June 12, 2006
The disgraceful affair of Wen Ho Lee, the onetime Los Alamos scientist defamed but never tried for supposedly stealing nuclear secrets for China, is over.
The U.S. government and five news organizations will pay Lee $1.64 million for sliming him by publishing private information from his personnel files to support espionage allegations that nobody could ever prove and which apparently were unfounded. Lee spent nine months in solitary confinement and had his career destroyed, thanks largely to leaks from prosecutors that were breathlessly published in 1999 by some of the nation’s best news organizations.
Eventually, Lee pleaded guilty to a single charge of wrongly downloading classified documents; the 58 other charges were dropped, and the federal judge in the case apologized to Lee in open court for his treatment. He sued the government over the leaks, and tried to find out from reporters who it was that lavished them with the damaging allegations. They wouldn’t say. Now, thanks to the payments, they won’t have to.
What a mess. Of all the current cases involving confidential informants, the Lee affair raises, in my view, the most troubling issues. The media coverage his case received was enough to doom his career and ruin his reputation, long before the merits of the case could be fairly weighed.
Lee couldn’t sue for his good name, but he could sue over the violation of his privacy rights constituted by the leaks against him, apparently fueled by anti-Chinese animus and promoted by political operatives who believed the Clinton administration was impeding the case against him. (For excellent background on the affair, see Eric Boehlert’s 2000 Salon article at http://archive.salon.com/news/feature/2000/09/21/nyt/print.html.)
Now, media organizations — The New York Times, Los Angeles Times, Washington Post, Associated Press and ABC News — contributed $750,000 to the settlement. They say they settled to avert further litigation that, courts have made clear, would likely have forced them to identify the people who dished them dirt against Lee.
They acted to prevent further erosion of their ability to protect confidential sources.
It’s a familiar line, and the commentary about the affair has focused exclusively on whether the media will now be vulnerable to payoff demands from other plaintiffs who subpoena reporters to get at their sources. But circling the wagons around the principle of source protection gives the media an easy out. It enables them to avoid considering whether there might be anybody else in this drama who deserves protecting.
Not just Dr. Lee. How about the rest of us, whose lives and livelihoods are in the hands of powerful, so-called public servants who may be headstrong, vindictive, mendacious and wicked, and who are supposed to be held in check — not shielded — by a vigilant and dedicated press?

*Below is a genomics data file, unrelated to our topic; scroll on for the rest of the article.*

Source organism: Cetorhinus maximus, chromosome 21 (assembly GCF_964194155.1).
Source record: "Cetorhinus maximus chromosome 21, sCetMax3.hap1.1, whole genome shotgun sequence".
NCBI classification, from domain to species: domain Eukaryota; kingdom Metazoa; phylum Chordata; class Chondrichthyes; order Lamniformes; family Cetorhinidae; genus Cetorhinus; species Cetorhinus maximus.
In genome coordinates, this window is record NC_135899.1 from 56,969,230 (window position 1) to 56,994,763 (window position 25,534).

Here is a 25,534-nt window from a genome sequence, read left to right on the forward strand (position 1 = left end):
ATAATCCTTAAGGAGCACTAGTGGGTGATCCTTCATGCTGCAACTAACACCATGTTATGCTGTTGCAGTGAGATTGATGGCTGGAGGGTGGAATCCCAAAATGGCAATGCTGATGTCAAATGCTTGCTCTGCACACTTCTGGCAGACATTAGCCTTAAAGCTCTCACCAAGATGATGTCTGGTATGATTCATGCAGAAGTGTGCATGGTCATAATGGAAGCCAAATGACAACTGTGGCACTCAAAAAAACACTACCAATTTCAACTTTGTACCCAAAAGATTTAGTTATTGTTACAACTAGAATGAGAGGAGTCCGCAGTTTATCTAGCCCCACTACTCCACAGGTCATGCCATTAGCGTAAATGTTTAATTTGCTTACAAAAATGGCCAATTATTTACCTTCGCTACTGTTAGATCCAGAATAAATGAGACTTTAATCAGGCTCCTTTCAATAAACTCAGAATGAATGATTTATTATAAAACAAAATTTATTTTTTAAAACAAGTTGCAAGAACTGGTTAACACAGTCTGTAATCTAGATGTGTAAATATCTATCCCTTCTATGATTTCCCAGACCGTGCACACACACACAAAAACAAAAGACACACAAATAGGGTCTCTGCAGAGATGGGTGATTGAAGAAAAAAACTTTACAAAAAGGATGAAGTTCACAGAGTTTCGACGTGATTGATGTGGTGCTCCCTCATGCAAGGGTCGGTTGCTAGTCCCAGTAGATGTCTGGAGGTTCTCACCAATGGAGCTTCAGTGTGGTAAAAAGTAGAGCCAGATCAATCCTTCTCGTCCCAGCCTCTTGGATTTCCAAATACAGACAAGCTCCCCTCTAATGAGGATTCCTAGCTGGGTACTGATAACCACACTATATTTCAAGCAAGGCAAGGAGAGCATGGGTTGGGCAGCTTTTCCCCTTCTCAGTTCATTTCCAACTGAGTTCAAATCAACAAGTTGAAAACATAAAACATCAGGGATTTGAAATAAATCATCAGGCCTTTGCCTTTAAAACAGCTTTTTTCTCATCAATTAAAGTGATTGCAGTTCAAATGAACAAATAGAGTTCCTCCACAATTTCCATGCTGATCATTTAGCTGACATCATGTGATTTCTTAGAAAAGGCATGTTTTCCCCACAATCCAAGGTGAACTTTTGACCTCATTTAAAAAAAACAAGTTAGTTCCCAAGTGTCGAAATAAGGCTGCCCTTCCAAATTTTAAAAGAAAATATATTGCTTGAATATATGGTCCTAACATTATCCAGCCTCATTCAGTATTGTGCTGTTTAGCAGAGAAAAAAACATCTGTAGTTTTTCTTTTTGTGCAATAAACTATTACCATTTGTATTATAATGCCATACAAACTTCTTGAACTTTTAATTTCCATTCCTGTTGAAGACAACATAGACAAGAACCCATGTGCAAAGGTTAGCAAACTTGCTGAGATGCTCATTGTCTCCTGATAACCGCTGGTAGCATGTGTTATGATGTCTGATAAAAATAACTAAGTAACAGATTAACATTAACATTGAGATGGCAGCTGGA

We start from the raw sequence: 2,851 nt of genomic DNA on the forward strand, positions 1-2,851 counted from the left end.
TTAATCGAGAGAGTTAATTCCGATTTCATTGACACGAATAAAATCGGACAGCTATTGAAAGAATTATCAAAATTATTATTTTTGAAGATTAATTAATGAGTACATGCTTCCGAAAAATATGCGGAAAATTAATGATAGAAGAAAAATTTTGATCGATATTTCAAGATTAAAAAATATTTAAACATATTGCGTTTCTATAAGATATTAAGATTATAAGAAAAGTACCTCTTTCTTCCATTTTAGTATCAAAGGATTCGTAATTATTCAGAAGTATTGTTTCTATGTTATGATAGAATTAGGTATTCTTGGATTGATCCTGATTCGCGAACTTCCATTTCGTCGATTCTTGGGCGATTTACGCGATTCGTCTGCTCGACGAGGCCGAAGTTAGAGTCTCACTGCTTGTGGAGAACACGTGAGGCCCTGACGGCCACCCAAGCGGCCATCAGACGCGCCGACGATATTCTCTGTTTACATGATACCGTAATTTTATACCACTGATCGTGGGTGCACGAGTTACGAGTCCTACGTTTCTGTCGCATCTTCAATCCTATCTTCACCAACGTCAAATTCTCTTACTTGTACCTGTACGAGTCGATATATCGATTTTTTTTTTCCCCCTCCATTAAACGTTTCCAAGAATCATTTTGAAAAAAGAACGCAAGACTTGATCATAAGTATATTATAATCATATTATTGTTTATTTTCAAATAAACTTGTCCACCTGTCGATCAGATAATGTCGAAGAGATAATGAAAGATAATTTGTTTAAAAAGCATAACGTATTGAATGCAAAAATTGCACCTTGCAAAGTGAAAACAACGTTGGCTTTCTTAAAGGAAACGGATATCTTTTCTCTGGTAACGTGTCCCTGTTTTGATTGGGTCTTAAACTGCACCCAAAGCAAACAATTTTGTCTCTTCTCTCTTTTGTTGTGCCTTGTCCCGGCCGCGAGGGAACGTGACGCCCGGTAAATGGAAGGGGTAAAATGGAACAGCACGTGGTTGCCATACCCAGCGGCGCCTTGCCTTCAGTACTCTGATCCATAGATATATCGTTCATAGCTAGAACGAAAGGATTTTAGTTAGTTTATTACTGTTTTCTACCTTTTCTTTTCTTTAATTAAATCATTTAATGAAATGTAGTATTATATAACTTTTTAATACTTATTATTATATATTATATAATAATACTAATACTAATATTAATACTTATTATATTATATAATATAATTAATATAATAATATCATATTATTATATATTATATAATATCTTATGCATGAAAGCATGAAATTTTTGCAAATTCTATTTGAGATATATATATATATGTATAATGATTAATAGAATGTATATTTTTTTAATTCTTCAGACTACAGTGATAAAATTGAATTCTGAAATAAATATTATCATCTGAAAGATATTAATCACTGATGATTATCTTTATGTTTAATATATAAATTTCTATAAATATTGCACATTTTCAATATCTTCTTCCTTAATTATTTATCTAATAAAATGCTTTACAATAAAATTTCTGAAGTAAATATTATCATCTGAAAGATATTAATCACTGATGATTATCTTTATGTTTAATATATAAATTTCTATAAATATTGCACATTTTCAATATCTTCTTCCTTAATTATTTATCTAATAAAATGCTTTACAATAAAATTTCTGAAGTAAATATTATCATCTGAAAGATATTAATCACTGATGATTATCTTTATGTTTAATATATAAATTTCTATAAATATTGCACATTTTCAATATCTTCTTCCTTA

When the media decide that predatory bureaucrats with a good-enough story to tell are entitled to constitutionally sanctioned protection, regardless of their truthfulness and recklessness, where does that leave us, the citizenry? And what happens to that core principle of accountability — of the government and the media?
The practice of source confidentiality needs an overhaul. The continuing Bob Novak affair, in which reporters have risked prison to safeguard the right of senior government officials to endanger a blameless CIA agent whose husband embarrassed the administration, should have been enough. Instead, the media’s toothless response has been to treat this as a PR problem, to start disclosing the “reasons” for withholding an informant’s name, which generally boil down to, “The source insists.”
The real question is, why are you telling these guys’ stories in the first place?
Confidentiality promises are powerful and complex things. Sometimes brave and desperate people take great risks to expose important wrongdoing, and the reporters who shield them accept legal exposure. Good for them. But are we so morally obtuse that we can’t distinguish that from the much more common scenario where the powerful use the press first as pack animals and then as guard dogs?
The Wen Ho Lee affair is over, but far from settled. The intrigues that destroyed him may never be exposed, because the media organizations that are best qualified to uncover those intrigues were parties to them, hopelessly compromised. Nurturing a source may be a professional necessity, protecting the source may sometimes be a public boon. But there are other duties, such as exposing the truth, that may be even more imperative, and which don’t vanish in the glare of a self-serving agreement to keep an undeserving source secret.